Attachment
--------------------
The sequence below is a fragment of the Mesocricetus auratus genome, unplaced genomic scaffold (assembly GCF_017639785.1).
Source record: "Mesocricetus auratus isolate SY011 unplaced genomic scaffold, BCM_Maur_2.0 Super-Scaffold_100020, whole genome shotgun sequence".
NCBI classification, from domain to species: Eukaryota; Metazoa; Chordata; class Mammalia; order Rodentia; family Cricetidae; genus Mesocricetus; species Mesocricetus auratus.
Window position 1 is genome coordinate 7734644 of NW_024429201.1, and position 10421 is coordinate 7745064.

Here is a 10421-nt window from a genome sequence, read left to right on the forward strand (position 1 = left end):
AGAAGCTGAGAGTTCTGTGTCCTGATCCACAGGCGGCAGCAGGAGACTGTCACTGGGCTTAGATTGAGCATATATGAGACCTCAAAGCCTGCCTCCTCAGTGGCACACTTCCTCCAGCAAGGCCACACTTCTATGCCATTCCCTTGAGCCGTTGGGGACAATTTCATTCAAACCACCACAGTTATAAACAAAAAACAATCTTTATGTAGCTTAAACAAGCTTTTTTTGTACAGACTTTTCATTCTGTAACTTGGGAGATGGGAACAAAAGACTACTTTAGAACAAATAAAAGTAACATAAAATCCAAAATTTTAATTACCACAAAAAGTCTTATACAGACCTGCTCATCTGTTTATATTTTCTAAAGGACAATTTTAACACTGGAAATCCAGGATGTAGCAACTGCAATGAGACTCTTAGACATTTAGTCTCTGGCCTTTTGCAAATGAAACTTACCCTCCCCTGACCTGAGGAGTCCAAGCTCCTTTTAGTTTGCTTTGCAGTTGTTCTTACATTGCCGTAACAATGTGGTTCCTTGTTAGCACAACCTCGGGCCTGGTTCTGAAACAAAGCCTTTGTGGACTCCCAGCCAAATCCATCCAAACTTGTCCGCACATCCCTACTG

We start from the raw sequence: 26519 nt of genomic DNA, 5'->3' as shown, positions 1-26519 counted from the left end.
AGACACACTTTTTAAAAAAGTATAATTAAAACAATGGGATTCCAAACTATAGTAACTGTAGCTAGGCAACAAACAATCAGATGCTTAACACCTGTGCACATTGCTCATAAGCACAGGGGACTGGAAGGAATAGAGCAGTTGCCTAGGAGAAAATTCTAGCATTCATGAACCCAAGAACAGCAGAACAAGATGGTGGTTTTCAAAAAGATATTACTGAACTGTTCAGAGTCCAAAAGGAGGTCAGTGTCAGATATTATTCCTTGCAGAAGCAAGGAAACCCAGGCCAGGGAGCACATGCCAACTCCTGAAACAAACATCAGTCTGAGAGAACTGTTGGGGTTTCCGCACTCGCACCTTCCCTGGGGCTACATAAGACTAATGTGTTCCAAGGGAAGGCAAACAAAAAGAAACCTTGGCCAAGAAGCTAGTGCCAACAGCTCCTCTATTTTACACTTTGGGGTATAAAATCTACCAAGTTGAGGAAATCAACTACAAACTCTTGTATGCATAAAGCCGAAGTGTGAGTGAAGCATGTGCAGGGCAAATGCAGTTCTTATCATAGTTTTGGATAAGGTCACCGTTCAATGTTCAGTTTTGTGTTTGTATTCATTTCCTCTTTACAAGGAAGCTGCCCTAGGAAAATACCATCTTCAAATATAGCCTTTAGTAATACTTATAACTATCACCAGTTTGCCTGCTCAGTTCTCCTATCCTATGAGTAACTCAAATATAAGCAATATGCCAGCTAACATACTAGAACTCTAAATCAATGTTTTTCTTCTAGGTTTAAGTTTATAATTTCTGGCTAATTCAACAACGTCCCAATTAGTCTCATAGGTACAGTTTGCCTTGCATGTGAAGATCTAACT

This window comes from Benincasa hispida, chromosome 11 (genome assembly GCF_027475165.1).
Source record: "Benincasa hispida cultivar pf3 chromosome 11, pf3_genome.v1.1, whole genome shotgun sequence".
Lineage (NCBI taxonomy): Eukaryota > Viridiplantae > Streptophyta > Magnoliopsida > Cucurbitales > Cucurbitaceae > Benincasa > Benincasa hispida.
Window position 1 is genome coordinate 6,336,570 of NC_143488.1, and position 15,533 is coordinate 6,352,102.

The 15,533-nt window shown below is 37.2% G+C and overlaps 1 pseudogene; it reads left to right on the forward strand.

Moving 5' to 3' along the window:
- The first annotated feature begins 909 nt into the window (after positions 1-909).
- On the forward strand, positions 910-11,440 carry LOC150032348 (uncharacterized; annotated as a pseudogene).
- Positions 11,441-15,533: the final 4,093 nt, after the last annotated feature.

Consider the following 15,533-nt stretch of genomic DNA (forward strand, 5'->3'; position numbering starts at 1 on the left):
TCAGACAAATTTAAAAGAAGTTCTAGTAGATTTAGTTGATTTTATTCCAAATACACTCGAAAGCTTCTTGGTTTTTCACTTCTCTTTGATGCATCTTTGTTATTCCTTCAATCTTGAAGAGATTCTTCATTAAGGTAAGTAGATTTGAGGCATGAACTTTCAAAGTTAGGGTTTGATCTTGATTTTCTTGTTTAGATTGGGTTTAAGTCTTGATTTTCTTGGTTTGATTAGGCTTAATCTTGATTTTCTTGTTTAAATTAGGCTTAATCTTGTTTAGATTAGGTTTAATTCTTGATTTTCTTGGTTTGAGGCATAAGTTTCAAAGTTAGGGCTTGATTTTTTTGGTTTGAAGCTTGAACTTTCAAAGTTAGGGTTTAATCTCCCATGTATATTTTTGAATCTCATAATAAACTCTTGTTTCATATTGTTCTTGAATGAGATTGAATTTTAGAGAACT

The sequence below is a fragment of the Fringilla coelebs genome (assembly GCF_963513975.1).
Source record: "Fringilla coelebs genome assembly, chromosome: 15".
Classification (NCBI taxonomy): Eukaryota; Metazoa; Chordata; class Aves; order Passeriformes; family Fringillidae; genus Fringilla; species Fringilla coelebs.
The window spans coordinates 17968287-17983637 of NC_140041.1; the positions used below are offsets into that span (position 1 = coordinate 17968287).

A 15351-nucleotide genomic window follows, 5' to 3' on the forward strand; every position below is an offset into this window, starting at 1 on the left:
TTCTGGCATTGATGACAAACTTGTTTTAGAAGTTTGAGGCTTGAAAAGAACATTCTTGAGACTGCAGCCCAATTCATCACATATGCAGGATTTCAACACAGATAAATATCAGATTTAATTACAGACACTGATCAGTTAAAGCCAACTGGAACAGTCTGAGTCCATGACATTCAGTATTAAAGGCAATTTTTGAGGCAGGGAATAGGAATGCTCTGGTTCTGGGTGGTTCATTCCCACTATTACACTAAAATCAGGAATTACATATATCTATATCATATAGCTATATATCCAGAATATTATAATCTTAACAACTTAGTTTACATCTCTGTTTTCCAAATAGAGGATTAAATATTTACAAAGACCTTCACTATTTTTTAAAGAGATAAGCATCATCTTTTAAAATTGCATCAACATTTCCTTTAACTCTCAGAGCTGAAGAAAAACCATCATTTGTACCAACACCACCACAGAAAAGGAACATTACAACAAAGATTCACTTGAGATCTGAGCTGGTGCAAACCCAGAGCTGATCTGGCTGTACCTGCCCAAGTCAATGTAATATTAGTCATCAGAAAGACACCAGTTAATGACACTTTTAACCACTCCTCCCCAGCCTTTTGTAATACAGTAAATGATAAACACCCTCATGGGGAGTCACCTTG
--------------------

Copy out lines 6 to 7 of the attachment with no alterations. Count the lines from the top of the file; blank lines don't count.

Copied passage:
AGAAGCTGAGAGTTCTGTGTCCTGATCCACAGGCGGCAGCAGGAGACTGTCACTGGGCTTAGATTGAGCATATATGAGACCTCAAAGCCTGCCTCCTCAGTGGCACACTTCCTCCAGCAAGGCCACACTTCTATGCCATTCCCTTGAGCCGTTGGGGACAATTTCATTCAAACCACCACAGTTATAAACAAAAAACAATCTTTATGTAGCTTAAACAAGCTTTTTTTGTACAGACTTTTCATTCTGTAACTTGGGAGATGGGAACAAAAGACTACTTTAGAACAAATAAAAGTAACATAAAATCCAAAATTTTAATTACCACAAAAAGTCTTATACAGACCTGCTCATCTGTTTATATTTTCTAAAGGACAATTTTAACACTGGAAATCCAGGATGTAGCAACTGCAATGAGACTCTTAGACATTTAGTCTCTGGCCTTTTGCAAATGAAACTTACCCTCCCCTGACCTGAGGAGTCCAAGCTCCTTTTAGTTTGCTTTGCAGTTGTTCTTACATTGCCGTAACAATGTGGTTCCTTGTTAGCACAACCTCGGGCCTGGTTCTGAAACAAAGCCTTTGTGGACTCCCAGCCAAATCCATCCAAACTTGTCCGCACATCCCTACTG

We start from the raw sequence: 26519 nt of genomic DNA, 5'->3' as shown, positions 1-26519 counted from the left end.